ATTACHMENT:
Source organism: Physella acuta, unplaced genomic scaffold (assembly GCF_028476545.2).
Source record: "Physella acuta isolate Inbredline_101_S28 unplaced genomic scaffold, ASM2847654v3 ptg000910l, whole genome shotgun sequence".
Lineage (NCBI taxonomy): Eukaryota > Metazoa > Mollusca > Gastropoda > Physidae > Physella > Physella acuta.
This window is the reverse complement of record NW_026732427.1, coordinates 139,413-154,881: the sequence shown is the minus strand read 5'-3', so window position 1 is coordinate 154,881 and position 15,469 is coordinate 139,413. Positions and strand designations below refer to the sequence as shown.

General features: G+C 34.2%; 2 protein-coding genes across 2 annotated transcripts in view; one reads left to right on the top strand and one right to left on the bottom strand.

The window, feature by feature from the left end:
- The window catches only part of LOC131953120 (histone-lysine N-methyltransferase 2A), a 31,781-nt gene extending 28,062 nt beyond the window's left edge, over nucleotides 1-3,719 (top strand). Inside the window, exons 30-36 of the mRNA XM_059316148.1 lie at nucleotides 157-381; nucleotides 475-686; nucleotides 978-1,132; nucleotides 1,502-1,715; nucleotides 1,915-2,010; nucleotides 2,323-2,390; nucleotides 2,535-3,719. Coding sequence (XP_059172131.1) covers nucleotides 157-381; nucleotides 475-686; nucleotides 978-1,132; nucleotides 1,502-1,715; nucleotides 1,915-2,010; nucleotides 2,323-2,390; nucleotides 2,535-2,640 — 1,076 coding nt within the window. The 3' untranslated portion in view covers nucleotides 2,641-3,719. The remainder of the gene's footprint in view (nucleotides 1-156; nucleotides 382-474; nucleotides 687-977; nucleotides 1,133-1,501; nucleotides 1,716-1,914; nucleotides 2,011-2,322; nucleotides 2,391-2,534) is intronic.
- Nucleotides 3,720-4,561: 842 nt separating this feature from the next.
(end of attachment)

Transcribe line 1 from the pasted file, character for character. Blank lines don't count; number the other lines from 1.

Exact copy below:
Source organism: Physella acuta, unplaced genomic scaffold (assembly GCF_028476545.2).